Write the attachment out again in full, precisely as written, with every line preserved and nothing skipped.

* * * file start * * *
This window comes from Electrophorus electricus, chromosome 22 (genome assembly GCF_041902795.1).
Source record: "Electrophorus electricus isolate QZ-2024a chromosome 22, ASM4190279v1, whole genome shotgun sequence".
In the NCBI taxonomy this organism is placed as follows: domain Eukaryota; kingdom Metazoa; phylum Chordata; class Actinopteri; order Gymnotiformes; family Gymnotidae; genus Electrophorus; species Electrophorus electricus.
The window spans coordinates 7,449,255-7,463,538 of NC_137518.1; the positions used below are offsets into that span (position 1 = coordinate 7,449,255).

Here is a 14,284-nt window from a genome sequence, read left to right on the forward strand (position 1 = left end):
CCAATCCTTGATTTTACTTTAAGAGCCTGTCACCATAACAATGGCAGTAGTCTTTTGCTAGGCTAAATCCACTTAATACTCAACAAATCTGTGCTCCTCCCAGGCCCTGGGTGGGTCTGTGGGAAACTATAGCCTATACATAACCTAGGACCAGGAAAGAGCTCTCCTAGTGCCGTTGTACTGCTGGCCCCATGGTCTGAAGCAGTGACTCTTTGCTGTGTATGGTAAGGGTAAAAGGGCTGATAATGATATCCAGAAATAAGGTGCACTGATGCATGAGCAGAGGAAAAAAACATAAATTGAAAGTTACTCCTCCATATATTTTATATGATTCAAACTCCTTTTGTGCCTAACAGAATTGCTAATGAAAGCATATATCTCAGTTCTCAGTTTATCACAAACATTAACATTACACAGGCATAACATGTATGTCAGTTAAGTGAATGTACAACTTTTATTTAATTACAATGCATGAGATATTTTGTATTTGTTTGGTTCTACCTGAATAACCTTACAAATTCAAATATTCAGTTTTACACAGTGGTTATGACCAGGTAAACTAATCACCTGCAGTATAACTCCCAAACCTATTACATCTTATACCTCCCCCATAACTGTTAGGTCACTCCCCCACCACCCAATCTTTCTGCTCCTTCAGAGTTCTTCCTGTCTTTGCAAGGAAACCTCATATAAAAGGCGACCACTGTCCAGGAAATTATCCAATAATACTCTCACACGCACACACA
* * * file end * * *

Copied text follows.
This window comes from Electrophorus electricus, chromosome 22 (genome assembly GCF_041902795.1).
Source record: "Electrophorus electricus isolate QZ-2024a chromosome 22, ASM4190279v1, whole genome shotgun sequence".
In the NCBI taxonomy this organism is placed as follows: domain Eukaryota; kingdom Metazoa; phylum Chordata; class Actinopteri; order Gymnotiformes; family Gymnotidae; genus Electrophorus; species Electrophorus electricus.
The window spans coordinates 7,449,255-7,463,538 of NC_137518.1; the positions used below are offsets into that span (position 1 = coordinate 7,449,255).

Here is a 14,284-nt window from a genome sequence, read left to right on the forward strand (position 1 = left end):
CCAATCCTTGATTTTACTTTAAGAGCCTGTCACCATAACAATGGCAGTAGTCTTTTGCTAGGCTAAATCCACTTAATACTCAACAAATCTGTGCTCCTCCCAGGCCCTGGGTGGGTCTGTGGGAAACTATAGCCTATACATAACCTAGGACCAGGAAAGAGCTCTCCTAGTGCCGTTGTACTGCTGGCCCCATGGTCTGAAGCAGTGACTCTTTGCTGTGTATGGTAAGGGTAAAAGGGCTGATAATGATATCCAGAAATAAGGTGCACTGATGCATGAGCAGAGGAAAAAAACATAAATTGAAAGTTACTCCTCCATATATTTTATATGATTCAAACTCCTTTTGTGCCTAACAGAATTGCTAATGAAAGCATATATCTCAGTTCTCAGTTTATCACAAACATTAACATTACACAGGCATAACATGTATGTCAGTTAAGTGAATGTACAACTTTTATTTAATTACAATGCATGAGATATTTTGTATTTGTTTGGTTCTACCTGAATAACCTTACAAATTCAAATATTCAGTTTTACACAGTGGTTATGACCAGGTAAACTAATCACCTGCAGTATAACTCCCAAACCTATTACATCTTATACCTCCCCCATAACTGTTAGGTCACTCCCCCACCACCCAATCTTTCTGCTCCTTCAGAGTTCTTCCTGTCTTTGCAAGGAAACCTCATATAAAAGGCGACCACTGTCCAGGAAATTATCCAATAATACTCTCACACGCACACACA